One year after a devastating earthquake struck Haiti, killing over 230,000 people and leaving over 1 million homeless, local politicians are working to help those who fled to New York in the days after the disaster.
Public Advocate Bill de Blasio and Council member Jumaane Williams of Brooklyn sent a letter to President Obama last month encouraging him to extend the Temporary Protective Status for Haitians living in New York.
The Department of Homeland Security and the federal government generally grants TPS to immigrants stranded in the United States as a result of war, famine, or some other disaster in their home country.
The TPS status was granted to over 60,000 Haitians nationwide, according to a statistic from the U.S Citizenship and Immigration Services. But some experts believe that there are close to 100,000 eligible for the status living in the United States who have not come forward.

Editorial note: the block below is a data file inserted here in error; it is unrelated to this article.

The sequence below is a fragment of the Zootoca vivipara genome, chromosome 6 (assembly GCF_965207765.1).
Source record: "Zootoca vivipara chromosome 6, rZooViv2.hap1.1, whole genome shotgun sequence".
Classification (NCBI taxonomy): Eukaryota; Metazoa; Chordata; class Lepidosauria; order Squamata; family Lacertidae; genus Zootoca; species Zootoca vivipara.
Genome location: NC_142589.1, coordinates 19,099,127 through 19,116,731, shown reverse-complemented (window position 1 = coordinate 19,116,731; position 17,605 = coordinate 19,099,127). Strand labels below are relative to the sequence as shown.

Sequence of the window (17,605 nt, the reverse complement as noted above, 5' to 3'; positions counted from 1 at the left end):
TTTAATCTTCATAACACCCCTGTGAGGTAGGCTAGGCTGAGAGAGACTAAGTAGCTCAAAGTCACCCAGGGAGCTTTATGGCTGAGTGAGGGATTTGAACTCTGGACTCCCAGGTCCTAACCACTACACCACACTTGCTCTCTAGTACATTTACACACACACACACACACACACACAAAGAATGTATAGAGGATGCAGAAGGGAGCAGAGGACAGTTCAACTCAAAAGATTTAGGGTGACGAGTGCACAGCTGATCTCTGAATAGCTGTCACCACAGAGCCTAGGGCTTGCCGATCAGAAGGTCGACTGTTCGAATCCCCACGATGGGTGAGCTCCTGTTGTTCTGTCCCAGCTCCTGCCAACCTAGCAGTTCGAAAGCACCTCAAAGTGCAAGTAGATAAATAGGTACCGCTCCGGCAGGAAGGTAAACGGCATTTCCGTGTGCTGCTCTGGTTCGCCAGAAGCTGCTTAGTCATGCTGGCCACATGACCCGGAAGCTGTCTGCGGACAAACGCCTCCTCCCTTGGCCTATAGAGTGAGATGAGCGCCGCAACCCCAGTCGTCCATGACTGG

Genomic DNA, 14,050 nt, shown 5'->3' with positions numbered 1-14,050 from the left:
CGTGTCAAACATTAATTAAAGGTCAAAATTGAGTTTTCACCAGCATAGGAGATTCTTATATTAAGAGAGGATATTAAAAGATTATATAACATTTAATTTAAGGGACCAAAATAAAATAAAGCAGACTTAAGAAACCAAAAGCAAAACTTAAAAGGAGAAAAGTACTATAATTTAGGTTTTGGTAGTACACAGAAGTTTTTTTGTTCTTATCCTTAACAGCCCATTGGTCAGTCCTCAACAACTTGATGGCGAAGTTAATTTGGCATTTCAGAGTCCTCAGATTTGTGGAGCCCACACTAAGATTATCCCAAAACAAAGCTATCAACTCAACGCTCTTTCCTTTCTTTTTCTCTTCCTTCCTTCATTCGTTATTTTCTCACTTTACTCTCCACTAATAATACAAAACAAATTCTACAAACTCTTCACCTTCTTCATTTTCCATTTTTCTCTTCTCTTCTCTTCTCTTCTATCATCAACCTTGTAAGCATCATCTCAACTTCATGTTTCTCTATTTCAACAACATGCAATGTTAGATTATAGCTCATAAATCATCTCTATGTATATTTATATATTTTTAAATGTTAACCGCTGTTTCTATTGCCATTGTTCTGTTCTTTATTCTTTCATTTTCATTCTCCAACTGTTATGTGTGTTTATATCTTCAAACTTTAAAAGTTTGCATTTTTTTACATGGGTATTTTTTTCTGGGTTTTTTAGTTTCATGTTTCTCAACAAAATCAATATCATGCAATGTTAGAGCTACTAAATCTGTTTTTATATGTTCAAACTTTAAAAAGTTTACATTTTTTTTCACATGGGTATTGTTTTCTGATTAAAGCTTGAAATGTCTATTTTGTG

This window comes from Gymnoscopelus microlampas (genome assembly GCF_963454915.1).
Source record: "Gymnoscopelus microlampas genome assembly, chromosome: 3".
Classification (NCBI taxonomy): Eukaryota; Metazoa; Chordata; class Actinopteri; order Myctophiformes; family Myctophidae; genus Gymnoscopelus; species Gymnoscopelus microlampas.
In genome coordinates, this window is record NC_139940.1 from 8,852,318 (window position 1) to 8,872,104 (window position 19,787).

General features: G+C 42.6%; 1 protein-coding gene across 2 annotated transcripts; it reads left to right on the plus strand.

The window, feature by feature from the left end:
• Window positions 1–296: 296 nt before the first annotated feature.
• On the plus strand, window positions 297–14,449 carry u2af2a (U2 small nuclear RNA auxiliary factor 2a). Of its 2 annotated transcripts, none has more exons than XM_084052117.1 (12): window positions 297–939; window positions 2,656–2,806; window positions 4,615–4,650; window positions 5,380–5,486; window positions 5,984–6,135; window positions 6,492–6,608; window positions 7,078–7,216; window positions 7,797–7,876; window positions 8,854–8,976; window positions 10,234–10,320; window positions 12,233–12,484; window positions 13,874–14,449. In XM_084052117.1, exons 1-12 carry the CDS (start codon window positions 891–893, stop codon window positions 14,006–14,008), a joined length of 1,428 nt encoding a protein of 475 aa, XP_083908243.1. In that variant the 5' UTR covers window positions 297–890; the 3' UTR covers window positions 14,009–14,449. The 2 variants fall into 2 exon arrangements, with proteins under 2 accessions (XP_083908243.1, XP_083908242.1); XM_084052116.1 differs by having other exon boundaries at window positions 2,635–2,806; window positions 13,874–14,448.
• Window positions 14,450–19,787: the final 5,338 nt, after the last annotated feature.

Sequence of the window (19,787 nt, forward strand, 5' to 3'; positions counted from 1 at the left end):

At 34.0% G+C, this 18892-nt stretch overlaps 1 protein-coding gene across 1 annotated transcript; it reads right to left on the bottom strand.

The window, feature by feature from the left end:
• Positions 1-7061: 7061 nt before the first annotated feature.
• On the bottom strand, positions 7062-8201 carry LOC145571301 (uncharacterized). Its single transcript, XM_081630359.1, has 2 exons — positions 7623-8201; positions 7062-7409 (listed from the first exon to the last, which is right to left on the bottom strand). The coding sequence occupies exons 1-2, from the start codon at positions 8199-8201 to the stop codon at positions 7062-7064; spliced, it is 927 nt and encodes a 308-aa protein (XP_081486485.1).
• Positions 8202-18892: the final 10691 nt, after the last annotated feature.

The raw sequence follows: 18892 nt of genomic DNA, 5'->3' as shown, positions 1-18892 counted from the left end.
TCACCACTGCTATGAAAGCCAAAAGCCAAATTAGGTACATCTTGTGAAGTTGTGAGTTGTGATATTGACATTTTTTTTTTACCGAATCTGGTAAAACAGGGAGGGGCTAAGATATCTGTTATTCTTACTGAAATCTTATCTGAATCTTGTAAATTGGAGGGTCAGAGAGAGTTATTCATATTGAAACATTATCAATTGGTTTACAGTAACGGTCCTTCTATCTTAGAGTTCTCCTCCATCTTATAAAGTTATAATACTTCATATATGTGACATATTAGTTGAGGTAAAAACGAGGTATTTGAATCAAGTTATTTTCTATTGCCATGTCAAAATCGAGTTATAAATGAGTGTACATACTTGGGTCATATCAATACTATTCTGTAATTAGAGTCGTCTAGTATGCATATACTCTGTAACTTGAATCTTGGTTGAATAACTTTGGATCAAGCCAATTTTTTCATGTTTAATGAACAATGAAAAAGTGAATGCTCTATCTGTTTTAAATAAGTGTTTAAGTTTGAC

New York City has the second largest number of Haitian immigrants, second only to Miami, and council member Williams believes many living in New York, especially in his Brooklyn district, are afraid to come forward to apply.
"There's a mistrust of government in general, partly from what they experienced on Haiti," he said, adding that he's spoken to many people who feel it's a "trick" to "round up Haitians and deport them back."
Williams is confident that President Obama will extend the program, although he was uncertain for how long.
The deadline to apply for the status is January 18th. For those already living with the TPS status, the deadline to extend their stay is July 21st.
For now, Williams continues to ask those in his district and around the city to encourage Haitians to apply for the TPS, while keeping the county on the agenda.
"We're trying to keep awareness going," he said. "It's disappointing the country looks the way it does a year."